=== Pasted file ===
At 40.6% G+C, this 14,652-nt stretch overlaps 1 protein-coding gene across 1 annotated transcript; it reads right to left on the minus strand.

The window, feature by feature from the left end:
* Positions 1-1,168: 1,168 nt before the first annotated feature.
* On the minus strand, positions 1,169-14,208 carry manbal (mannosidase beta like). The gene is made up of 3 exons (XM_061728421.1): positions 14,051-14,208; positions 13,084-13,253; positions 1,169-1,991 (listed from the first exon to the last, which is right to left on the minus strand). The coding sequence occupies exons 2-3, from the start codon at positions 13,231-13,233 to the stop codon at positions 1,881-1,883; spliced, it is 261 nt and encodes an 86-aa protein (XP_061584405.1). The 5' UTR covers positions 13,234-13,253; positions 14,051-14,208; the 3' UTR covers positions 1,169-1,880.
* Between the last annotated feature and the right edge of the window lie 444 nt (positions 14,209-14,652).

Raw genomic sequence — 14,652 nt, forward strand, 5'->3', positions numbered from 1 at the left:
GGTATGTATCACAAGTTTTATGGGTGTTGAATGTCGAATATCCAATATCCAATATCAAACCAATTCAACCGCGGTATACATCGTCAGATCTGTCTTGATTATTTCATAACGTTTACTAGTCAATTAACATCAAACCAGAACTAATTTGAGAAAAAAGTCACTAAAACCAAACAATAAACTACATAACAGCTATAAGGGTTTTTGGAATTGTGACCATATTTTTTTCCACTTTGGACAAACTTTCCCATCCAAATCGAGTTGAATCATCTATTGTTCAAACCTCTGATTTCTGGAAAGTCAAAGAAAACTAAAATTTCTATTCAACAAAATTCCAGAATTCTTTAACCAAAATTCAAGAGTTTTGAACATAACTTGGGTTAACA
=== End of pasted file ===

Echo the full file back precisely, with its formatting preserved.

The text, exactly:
At 40.6% G+C, this 14,652-nt stretch overlaps 1 protein-coding gene across 1 annotated transcript; it reads right to left on the minus strand.

The window, feature by feature from the left end:
* Positions 1-1,168: 1,168 nt before the first annotated feature.
* On the minus strand, positions 1,169-14,208 carry manbal (mannosidase beta like). The gene is made up of 3 exons (XM_061728421.1): positions 14,051-14,208; positions 13,084-13,253; positions 1,169-1,991 (listed from the first exon to the last, which is right to left on the minus strand). The coding sequence occupies exons 2-3, from the start codon at positions 13,231-13,233 to the stop codon at positions 1,881-1,883; spliced, it is 261 nt and encodes an 86-aa protein (XP_061584405.1). The 5' UTR covers positions 13,234-13,253; positions 14,051-14,208; the 3' UTR covers positions 1,169-1,880.
* Between the last annotated feature and the right edge of the window lie 444 nt (positions 14,209-14,652).

Raw genomic sequence — 14,652 nt, forward strand, 5'->3', positions numbered from 1 at the left:
GGTATGTATCACAAGTTTTATGGGTGTTGAATGTCGAATATCCAATATCCAATATCAAACCAATTCAACCGCGGTATACATCGTCAGATCTGTCTTGATTATTTCATAACGTTTACTAGTCAATTAACATCAAACCAGAACTAATTTGAGAAAAAAGTCACTAAAACCAAACAATAAACTACATAACAGCTATAAGGGTTTTTGGAATTGTGACCATATTTTTTTCCACTTTGGACAAACTTTCCCATCCAAATCGAGTTGAATCATCTATTGTTCAAACCTCTGATTTCTGGAAAGTCAAAGAAAACTAAAATTTCTATTCAACAAAATTCCAGAATTCTTTAACCAAAATTCAAGAGTTTTGAACATAACTTGGGTTAACA